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is not expressly predicated of another (e.g. when we inquire 'what man
is'), because we do not distinguish and do not say definitely that
certain elements make up a certain whole. But we must articulate our
meaning before we begin to inquire; if not, the inquiry is on the
border-line between being a search for something and a search for
nothing. Since we must have the existence of the thing as something
given, clearly the question is why the matter is some definite
thing; e.g. why are these materials a house? Because that which was
the essence of a house is present. And why is this individual thing,
or this body having this form, a man? Therefore what we seek is the
cause, i.e. the form, by reason of which the matter is some definite
thing; and this is the substance of the thing. Evidently, then, in the
case of simple terms no inquiry nor teaching is possible; our attitude
towards such things is other than that of inquiry.
Since that which is compounded out of something so that the
whole is one, not like a heap but like a syllable-now the syllable
is not its elements, ba is not the same as b and a, nor is flesh
fire and earth (for when these are separated the wholes, i.e. the
flesh and the syllable, no longer exist, but the elements of the
syllable exist, and so do fire and earth); the syllable, then, is
something-not only its elements (the vowel and the consonant) but also
something else, and the flesh is not only fire and earth or the hot
and the cold, but also something else:-if, then, that something must
itself be either an element or composed of elements, (1) if it is an
element the same argument will again apply; for flesh will consist
of this and fire and earth and something still further, so that the
process will go on to infinity. But (2) if it is a compound, clearly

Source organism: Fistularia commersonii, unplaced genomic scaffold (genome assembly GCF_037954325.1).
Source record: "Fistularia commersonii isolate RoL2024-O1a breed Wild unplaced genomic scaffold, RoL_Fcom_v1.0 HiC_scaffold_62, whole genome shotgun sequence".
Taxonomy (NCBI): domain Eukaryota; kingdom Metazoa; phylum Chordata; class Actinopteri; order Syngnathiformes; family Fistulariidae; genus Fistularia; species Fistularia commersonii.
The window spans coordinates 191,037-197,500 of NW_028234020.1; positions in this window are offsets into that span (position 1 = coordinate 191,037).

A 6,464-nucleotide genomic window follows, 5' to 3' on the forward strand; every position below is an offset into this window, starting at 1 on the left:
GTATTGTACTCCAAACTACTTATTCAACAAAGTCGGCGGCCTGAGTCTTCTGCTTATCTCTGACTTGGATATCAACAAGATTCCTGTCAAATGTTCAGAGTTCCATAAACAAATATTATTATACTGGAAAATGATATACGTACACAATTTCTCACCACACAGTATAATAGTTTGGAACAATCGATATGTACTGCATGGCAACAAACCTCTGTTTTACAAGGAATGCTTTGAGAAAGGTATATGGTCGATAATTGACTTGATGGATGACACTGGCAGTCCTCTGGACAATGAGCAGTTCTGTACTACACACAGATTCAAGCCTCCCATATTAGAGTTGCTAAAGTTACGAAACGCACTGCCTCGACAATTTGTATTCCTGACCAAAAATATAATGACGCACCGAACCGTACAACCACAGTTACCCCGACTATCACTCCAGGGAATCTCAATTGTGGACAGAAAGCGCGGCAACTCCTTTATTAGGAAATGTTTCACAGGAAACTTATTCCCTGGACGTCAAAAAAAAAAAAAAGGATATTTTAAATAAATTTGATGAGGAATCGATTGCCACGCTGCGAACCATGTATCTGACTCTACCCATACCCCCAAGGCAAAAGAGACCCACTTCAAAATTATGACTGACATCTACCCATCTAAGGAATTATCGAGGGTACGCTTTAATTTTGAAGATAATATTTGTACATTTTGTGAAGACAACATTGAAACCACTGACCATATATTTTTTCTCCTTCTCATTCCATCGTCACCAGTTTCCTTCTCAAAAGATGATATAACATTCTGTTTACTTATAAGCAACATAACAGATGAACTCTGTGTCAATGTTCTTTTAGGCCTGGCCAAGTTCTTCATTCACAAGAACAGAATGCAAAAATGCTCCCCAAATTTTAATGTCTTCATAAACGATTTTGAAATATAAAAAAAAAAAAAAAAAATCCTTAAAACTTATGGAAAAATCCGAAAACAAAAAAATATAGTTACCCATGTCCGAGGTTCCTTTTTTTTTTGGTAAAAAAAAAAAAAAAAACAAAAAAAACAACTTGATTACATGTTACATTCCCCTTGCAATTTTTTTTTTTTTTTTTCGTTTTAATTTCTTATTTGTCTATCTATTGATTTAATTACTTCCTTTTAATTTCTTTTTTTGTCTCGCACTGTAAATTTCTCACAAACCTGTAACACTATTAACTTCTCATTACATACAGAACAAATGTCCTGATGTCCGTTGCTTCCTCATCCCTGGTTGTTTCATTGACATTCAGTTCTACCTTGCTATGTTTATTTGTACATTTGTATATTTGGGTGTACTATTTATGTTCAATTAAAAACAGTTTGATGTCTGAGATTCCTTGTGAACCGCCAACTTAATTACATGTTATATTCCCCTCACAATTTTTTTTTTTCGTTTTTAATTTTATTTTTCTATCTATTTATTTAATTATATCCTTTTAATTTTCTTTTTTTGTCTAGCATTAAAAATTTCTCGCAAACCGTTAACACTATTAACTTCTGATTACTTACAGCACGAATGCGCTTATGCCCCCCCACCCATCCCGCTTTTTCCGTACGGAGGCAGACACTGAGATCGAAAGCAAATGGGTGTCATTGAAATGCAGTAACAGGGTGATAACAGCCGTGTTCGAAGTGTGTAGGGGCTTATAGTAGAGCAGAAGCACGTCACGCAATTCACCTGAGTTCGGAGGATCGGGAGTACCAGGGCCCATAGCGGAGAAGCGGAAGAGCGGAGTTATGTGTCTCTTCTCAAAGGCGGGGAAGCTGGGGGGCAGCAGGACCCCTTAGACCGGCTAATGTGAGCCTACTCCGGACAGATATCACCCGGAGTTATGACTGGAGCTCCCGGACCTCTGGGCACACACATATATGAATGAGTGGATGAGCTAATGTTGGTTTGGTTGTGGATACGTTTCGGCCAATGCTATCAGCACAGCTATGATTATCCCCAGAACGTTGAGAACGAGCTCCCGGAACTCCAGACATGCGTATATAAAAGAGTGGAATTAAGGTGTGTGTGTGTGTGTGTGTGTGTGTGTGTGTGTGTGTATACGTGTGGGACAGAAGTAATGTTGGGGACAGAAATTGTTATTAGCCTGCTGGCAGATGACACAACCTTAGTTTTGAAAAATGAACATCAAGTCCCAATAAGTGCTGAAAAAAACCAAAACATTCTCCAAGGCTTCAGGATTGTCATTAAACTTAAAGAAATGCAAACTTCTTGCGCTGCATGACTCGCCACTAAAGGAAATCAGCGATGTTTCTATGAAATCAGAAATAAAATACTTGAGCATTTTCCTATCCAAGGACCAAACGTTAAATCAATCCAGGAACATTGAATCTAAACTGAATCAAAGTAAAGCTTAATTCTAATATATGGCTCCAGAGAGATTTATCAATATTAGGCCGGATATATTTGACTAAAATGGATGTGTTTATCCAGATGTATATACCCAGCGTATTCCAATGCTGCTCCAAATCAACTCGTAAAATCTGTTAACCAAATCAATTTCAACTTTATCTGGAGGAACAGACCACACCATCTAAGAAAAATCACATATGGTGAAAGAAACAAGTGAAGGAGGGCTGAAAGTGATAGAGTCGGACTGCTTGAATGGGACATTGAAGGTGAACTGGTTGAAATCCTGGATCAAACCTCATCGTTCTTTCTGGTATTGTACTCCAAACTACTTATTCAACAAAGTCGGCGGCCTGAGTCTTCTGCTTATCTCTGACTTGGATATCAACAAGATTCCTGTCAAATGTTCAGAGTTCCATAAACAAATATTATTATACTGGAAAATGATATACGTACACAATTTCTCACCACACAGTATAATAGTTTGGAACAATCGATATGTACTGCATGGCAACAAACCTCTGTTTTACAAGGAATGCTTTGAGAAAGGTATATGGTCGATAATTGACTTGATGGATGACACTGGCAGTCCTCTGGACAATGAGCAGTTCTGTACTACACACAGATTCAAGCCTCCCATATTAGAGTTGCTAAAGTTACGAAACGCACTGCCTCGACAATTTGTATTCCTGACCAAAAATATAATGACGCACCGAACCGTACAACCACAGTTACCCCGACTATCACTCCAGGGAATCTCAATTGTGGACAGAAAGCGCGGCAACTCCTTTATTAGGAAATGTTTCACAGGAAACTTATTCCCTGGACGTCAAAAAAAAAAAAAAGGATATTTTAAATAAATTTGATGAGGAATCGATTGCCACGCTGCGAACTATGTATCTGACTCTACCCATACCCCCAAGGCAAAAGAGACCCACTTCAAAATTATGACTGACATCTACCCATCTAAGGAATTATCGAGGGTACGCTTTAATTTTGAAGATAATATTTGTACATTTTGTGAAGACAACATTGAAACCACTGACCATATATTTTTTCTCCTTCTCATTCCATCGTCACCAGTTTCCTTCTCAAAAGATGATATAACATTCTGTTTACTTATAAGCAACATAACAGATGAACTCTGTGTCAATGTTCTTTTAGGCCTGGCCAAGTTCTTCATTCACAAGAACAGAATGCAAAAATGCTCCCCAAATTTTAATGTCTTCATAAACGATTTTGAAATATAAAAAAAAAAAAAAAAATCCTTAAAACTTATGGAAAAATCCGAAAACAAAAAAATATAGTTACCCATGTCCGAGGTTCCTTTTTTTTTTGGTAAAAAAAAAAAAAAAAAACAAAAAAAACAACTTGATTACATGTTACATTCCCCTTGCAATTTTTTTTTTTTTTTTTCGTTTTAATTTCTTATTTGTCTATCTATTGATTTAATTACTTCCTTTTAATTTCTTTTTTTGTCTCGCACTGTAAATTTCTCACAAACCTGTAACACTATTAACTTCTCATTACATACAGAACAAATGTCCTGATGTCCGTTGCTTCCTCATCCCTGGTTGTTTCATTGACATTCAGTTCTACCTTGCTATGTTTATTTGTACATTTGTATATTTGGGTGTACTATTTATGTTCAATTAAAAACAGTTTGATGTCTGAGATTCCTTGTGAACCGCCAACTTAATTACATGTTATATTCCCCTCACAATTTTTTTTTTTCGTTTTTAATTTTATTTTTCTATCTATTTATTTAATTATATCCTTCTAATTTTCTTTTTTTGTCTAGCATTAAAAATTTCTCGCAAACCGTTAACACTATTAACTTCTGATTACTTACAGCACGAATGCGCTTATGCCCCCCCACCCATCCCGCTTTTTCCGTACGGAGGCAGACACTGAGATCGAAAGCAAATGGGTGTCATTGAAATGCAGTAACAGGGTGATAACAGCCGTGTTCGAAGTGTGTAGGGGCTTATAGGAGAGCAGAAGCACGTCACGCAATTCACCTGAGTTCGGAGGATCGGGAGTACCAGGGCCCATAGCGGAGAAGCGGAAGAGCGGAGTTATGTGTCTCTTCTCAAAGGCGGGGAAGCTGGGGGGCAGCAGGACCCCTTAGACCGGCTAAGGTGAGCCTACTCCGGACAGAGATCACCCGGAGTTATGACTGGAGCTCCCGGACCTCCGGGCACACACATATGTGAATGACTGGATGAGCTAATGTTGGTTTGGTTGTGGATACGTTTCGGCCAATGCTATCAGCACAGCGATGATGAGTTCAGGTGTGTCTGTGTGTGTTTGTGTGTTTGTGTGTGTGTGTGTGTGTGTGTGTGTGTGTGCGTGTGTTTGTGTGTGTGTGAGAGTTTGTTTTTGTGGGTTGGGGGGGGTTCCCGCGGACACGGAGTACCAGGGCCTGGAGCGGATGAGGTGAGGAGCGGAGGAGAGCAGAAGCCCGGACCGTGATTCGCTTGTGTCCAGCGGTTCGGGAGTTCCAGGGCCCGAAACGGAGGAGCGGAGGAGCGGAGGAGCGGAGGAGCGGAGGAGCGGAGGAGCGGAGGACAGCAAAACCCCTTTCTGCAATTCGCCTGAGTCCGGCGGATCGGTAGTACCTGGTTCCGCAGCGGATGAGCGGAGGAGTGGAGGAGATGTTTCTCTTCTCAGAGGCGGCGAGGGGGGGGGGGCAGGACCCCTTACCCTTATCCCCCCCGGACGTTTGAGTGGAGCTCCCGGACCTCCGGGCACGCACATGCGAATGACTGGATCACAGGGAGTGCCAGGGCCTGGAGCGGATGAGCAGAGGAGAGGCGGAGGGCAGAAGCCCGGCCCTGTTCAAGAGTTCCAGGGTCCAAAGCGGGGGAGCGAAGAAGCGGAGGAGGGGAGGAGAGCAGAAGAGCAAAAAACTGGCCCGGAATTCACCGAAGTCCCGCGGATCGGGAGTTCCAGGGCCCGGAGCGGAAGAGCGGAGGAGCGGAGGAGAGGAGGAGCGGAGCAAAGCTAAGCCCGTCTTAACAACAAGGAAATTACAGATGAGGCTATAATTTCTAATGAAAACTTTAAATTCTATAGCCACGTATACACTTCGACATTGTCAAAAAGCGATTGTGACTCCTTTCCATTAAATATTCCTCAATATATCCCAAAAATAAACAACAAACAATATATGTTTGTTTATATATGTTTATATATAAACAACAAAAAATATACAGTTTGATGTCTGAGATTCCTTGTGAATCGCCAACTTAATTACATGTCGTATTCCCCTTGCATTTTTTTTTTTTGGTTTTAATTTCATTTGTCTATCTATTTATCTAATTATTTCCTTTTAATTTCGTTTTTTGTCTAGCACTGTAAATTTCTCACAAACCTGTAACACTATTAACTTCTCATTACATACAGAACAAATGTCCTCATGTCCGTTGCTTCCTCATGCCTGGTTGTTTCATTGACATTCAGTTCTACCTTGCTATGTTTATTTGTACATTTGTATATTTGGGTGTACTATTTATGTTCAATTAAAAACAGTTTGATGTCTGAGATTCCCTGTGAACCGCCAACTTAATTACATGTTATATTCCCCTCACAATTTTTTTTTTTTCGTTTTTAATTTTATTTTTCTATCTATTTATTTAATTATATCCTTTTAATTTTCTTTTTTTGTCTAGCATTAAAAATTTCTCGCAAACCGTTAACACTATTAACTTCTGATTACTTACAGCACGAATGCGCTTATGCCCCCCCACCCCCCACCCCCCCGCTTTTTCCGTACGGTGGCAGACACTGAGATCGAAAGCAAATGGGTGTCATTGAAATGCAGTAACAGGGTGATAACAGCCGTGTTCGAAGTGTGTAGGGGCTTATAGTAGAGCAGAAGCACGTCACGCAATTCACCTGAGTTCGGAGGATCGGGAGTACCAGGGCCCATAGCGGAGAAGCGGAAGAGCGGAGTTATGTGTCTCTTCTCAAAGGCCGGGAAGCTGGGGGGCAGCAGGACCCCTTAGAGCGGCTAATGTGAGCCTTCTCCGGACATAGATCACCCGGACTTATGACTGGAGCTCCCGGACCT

it will be a compound not of one but of more than one (or else that
one will be the thing itself), so that again in this case we can use
the same argument as in the case of flesh or of the syllable. But it
would seem that this 'other' is something, and not an element, and
that it is the cause which makes this thing flesh and that a syllable.
And similarly in all other cases. And this is the substance of each
thing (for this is the primary cause of its being); and since, while
some things are not substances, as many as are substances are formed
in accordance with a nature of their own and by a process of nature,
their substance would seem to be this kind of 'nature', which is not
an element but a principle. An element, on the other hand, is that
into which a thing is divided and which is present in it as matter;
e.g. a and b are the elements of the syllable.


WE must reckon up the results arising from what has been said, and
compute the sum of them, and put the finishing touch to our inquiry.
We have said that the causes, principles, and elements of substances
are the object of our search. And some substances are recognized by
every one, but some have been advocated by particular schools. Those
generally recognized are the natural substances, i.e. fire, earth,
water, air, &c., the simple bodies; second plants and their parts, and
animals and the parts of animals; and finally the physical universe
and its parts; while some particular schools say that Forms and the
objects of mathematics are substances. But there are arguments which
lead to the conclusion that there are other substances, the essence
and the substratum. Again, in another way the genus seems more
substantial than the various spccies, and the universal than the
particulars. And with the universal and the genus the Ideas are
connected; it is in virtue of the same argument that they are
thought to be substances. And since the essence is substance, and
the definition is a formula of the essence, for this reason we have
discussed definition and essential predication. Since the definition
is a formula, and a formula has parts, we had to consider also with
respect to the notion of 'part', what are parts of the substance and

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